And finally, there’s the journalist approach where by practice or necessity you shift into deep-work mode whenever you have a spare moment. Personally, I find it takes at least 10 minutes after switching contexts before I can bring all my focus to bear on a task, so when Newport says this approach is “not for the deep work novice,” I suspect that’s an understatement.
The Four Disciplines
Once you’ve decided on an approach to working deeply, Newport suggests four habits to help keep your deep work regimen and make the most of it. First, focus on only the most important things to you. Naturally, “the more you try to do, the less you actually accomplish.” Make “No” your default answer to new responsibilities and distractions. As a favorite author of mine, Neal Stephenson, puts it:
All of my time and attention are spoken for—several times over. Please do not ask for them.
I like to make a list each morning of the most important things to finish. Until each item is crossed off, it serves as a reminder that I can’t afford to be distracted from it for very long. I’ve tried this same approach at the level of my entire life, drawing up a list of priorities as a reminder that everything I say “yes” to that’s not on the list is a “no” to some of the priorities on it. This has proven less successful because with vague, high-level priorities it’s easier to justify that some exciting side-project actually pertains to one of them even if it really doesn’t.
Next, act on “lead measures,” which is the immediately available feedback about how you’re doing, as opposed to “lag measures” which are more important but take longer to materialize. For instance, if you want to focus on deep work in order to write more, the lead measure will be minutes spent working deeply or perhaps words written, while the lag measure will be the number of papers or articles published. Early on, simply focus on maximizing the amount of time working deeply and the more impactful goals will follow.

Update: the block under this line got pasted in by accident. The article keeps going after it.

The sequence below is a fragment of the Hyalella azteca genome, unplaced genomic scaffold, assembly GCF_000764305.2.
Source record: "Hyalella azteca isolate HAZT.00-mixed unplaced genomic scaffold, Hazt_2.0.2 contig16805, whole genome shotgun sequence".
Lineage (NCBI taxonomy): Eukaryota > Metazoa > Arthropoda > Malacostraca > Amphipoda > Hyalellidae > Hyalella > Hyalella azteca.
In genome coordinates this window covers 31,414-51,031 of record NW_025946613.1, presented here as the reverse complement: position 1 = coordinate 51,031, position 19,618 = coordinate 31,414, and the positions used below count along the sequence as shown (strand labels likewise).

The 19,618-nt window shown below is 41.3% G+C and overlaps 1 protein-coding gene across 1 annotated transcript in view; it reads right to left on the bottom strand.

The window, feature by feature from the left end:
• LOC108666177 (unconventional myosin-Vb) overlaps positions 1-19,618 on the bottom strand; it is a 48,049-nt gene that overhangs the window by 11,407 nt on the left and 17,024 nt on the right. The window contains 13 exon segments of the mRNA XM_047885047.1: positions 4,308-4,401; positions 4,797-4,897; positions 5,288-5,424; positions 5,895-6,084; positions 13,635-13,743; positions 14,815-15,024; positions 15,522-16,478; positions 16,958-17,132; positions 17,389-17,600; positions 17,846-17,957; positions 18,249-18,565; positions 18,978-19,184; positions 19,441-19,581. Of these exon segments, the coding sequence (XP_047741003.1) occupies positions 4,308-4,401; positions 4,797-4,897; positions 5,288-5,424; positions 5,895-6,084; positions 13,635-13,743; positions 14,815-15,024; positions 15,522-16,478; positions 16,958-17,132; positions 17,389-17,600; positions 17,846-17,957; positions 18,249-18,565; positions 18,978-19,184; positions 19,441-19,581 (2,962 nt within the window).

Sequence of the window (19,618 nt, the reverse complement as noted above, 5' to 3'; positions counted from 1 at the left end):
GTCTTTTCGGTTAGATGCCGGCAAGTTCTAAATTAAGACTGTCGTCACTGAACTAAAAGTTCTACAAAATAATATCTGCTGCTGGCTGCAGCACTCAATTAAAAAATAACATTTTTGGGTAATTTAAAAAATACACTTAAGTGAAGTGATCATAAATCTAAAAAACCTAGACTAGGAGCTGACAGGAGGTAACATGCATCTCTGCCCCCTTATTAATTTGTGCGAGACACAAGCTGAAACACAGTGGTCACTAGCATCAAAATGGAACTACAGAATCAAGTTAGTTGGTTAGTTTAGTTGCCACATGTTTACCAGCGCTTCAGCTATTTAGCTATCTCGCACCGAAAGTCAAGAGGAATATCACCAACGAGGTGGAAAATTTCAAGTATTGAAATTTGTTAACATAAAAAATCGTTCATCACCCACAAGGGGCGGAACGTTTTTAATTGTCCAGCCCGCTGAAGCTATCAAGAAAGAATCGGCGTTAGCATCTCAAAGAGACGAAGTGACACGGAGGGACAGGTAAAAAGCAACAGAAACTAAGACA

The third discipline, related to the one above, is to keep a scoreboard:
I took a piece of card stock and divided it into rows, one for each week of the current semester. I then labeled each row with the dates of the week and taped it to the wall next to my computer monitor (where it couldn’t be ignored). As each week progressed, I kept track of the hours spent in deep work that week with a simple tally of tick marks in that week’s row. To maximize the motivation generated by this scoreboard, whenever I reached an important milestone in an academic paper (e.g., solving a key proof), I would circle the tally mark corresponding to the hour where I finished the result.* This served two purposes. First, it allowed me to connect, at a visceral level, accumulated deep work hours and tangible results. Second, it helped calibrate my expectations for how many hours of deep work were needed per result. This reality (which was larger than I first assumed) helped spur me to squeeze more such hours into each week.
And finally, create a cadence of accountability, to look at both lead and lag measures in order to track and analyze your progress:
During my experiments with 4DX, I used a weekly review to look over my scoreboard to celebrate good weeks, help understand what led to bad weeks, and most important, figure out how to ensure a good score for the days ahead.
Allow yourself to be bored:
Idleness is not just a vacation, an indulgence or a vice; it is as indispensable to the brain as vitamin D is to the body, and deprived of it we suffer a mental affliction as disfiguring as rickets… it is, paradoxically, necessary to getting any work done.
Make a “grand gesture,” some significant or expensive sacrifice for the sake of your work in order to kick-start your brain into recognizing its importance. When finishing Harry Potter, J.K. Rowling checked into an expensive hotel:
Rowling’s decision to check into a luxurious hotel suite near Edinburgh Castle is an example of a curious but effective strategy in the world of deep work: the grand gesture. The concept is simple: By leveraging a radical change to your normal environment, coupled perhaps with a significant investment of effort or money, all dedicated toward supporting a deep work task, you increase the perceived importance of the task.